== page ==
This is something that you want to be able to write out yourself, starting with the oxaloacetate going to the citrate going to the isocitrate and so on all the way around the cycle.0099

It is very, very important to be able to produce this actively instead of just looking at it passively.0110

OK, so let’s see what is going on here.0115

Acetyl-CoA, that is the molecule that we actually formed from the pyruvate.0119

That actually enters the cycle, and what it does is it condenses with oxaloacetate.0125

In some sense, oxaloacetate, you could say, is the beginning and the end of the cycle.0131

That is where things, sort of, start; these 2 condense.0135

Water comes in; coenzyme A leaves, and you end up forming this molecule called citrate, thus, the name citric acid cycle.0139

This reaction - notice - is an arrow in one direction.0150

This particular reaction is irreversible under physiological conditions; notice, these other ones are reversible.0154

Most of these reactions are reversible.0160

Reaction 1, reaction 3 and reaction 4, under physiological conditions, are irreversible; and we will talk about that a little bit later also.0164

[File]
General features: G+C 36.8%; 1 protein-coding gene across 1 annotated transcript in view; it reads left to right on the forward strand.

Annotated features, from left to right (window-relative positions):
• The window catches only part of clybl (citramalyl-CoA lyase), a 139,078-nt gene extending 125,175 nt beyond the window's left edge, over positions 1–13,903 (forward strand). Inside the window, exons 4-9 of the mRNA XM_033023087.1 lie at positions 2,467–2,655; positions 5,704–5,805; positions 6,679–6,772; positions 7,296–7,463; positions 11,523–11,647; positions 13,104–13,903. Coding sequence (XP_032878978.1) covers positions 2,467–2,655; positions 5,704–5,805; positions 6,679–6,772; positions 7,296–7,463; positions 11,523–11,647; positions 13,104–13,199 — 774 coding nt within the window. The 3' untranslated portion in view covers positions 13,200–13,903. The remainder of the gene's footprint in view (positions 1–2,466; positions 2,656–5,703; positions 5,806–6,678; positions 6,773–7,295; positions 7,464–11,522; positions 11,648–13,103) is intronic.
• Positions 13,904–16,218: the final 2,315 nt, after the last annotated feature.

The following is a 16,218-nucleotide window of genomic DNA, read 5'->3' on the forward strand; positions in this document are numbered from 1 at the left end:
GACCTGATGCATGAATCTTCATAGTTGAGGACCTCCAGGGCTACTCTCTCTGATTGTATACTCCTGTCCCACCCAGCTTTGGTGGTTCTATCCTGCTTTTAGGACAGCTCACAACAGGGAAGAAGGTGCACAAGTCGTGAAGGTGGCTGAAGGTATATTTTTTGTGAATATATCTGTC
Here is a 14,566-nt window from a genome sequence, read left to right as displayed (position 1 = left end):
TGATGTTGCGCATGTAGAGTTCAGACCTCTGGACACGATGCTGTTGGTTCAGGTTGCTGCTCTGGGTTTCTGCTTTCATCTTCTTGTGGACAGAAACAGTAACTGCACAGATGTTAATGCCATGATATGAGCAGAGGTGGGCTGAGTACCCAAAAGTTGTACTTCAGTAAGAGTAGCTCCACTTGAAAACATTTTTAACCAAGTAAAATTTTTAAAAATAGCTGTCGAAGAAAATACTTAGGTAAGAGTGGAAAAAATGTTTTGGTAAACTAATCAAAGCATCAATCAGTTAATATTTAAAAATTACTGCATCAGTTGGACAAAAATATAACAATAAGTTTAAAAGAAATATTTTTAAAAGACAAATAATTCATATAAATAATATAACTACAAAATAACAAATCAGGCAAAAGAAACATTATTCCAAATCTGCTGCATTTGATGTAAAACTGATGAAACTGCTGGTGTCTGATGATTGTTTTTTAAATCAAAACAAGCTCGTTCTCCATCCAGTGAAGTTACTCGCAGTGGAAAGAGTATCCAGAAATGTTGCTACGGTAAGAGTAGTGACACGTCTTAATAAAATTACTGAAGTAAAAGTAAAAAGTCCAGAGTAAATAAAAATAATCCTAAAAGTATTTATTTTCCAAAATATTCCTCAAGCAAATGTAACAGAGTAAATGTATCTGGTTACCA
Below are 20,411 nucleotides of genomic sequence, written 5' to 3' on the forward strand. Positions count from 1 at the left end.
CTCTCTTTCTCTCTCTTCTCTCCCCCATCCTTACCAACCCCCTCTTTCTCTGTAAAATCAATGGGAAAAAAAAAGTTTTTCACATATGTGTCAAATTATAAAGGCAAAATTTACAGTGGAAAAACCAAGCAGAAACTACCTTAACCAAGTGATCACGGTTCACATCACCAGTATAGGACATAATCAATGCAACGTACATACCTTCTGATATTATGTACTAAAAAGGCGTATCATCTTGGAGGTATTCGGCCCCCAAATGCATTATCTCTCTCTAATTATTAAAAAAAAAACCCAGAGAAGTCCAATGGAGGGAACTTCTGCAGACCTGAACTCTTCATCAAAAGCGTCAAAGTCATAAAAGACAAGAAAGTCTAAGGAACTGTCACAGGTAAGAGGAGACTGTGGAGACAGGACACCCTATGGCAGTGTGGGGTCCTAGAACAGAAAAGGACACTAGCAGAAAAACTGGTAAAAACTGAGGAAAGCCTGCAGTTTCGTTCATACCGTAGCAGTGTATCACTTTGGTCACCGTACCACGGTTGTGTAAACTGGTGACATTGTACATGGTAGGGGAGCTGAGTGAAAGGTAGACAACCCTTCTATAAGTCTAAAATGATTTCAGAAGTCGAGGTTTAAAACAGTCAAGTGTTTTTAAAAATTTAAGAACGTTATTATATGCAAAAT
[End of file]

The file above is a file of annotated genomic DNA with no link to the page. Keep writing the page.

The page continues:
The first step is the conversion of oxaloacetate to citrate; that is the first reaction.0171

Now, citrate loses water, and it becomes something called cis-aconitate.0177

Now, notice, I have reaction 2 and reaction 2.0183

The conversion is actually from citrate to isocitrate.0186

That is actually reaction 2, but it takes place through an intermediate called cis-aconitate.0190

In some illustrations for the citric acid cycle, you may not see this.0195

In the individual reaction, they will show you what the intermediate passes through.0199

In this particular case, I thought it would be nice to actually include it in the citric acid cycle.0203

The conversion is citrate to isocitrate, but it passes through this thing called cis-aconitate.0208

Water leaves; water comes in again, and you get the isocitrate.0214

OK, now, here is your first oxidative step and decarboxylation step.0219

In this case, NAD+ oxidizes the isocitrate to alpha-ketoglutarate, and not only does it oxidize it, it also decarboxylates it.0224

It takes away one of the carbon dioxides; that is why you have a CO2 leaving and you have an NADH leaving.0234

The things that I have put squares around, the CO2 here, the NADH, CO2, FADH2, here and here, these are the important things that you want to concentrate on in the citric acid cycle.0239

These are the things that end up leaving and these are for example...well, we will talk about what they do in just a second.0250

Reaction number 3: isocitrate to alpha-ketoglutarate.0257

Reaction number 4: it is another decarboxylation, and it is another oxidation, and again, irreversible under physiological conditions.0260

We have alpha-ketoglutarate, which is converted to succinyl-CoA.0268

Now, the succinyl-CoA is transformed into succinate, and in this particular case, notice that GDP plus an inorganic phosphate is used to actually produce a GTP.0273